Further, in contrast with the bloody struggles between the Muslim Brotherhood and the Egyptian government, King Abdullah and Jordan’s branch of the Muslim Brotherhood have established more tolerant relations. For one, although it seeks reform, the Muslim Brotherhood has not called for the end of Jordan’s monarchy. And Amman has not followed Saudi Arabia’s path of labeling Jordan’s Muslim Brotherhood as a “terrorist organization” and has allowed Jordanians interested in nonviolent political Islam a place to operate safely.

Absent a violent clampdown on Jordan’s Islamists, there is less of an incentive for individuals to stay and fight the government rather than leave and join the battle elsewhere. With Syrian President Bashar al-Assad slaughtering over 100,000 civilians, it just makes more sense for the 2,000 Jordanians who have joined ISIS to go to Syria to target the Assad regime rather than operate in the relatively peaceful Hashemite Kingdom.

And this is where ISIS’ own priorities come in. As Rantawi explained, “Jordan so far is not on the [list of] top priorities of ISIS targets in the region. They have more important targets for the time being.” ISIS has loyalist fighters across the Middle East, but the group has not announced a Jordanian branch. Adnan Abu Odeh, former royal court chief and UN ambassador, cited Jordan’s negligible Shiite population as a factor. ISIS has frequently hit Shiite targets in Lebanon and Yemen. The group also appears more intent on its ideological clash with Riyadh over who represents the true Islam, so it might be more interested in targets in Saudi Arabia.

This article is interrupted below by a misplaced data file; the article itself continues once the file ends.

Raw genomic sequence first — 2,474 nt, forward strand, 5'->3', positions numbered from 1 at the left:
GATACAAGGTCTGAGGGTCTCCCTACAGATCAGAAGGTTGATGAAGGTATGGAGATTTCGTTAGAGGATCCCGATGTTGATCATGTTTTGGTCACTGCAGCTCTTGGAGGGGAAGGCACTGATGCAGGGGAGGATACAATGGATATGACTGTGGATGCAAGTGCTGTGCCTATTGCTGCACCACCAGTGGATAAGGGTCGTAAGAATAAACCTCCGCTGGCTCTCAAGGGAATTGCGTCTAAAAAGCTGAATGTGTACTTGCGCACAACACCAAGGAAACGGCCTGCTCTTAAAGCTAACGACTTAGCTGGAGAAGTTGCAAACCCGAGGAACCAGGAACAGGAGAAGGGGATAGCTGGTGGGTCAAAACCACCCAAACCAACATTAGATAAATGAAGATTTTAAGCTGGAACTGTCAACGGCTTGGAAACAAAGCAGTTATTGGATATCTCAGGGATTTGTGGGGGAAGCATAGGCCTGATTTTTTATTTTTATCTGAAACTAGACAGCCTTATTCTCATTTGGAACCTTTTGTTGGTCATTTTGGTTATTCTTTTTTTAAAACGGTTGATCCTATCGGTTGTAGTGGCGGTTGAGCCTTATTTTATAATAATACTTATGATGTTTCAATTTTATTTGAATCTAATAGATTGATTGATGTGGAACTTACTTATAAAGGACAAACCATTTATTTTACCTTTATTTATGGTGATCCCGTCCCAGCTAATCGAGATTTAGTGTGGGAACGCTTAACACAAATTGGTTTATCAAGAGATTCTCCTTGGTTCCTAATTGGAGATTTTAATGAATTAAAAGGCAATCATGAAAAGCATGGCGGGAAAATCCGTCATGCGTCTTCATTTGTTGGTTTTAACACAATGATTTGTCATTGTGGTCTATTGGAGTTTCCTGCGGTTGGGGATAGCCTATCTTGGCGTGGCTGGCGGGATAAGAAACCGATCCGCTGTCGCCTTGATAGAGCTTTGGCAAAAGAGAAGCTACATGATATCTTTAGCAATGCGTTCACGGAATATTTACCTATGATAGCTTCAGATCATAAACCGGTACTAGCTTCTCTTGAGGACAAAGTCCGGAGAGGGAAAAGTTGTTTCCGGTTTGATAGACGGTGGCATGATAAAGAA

To be sure, the Hashemite Kingdom has not completely avoided violence. In a disputed incident, a Jordanian police officer last November shot and killed five contractors working with the Public Security Department. In the 12th edition of its magazine, Dabiq, ISIS praised the attack. However, Jordanian Interior Minister Salameh Hammad has argued that it was actually a “lone wolf attack,” citing physiological and financial problems that the officer had faced. The true motives, of course, remain unclear. And no country can guarantee that it will hold off terrorism forever. But by maintaining a high level of professionalism among its security forces, responding to protests in a relatively peaceful manner, and establishing constructive relations with Islamists, Jordan has limited the ISIS threat. And in a region that seems to be falling apart, that is an accomplishment worth acknowledging.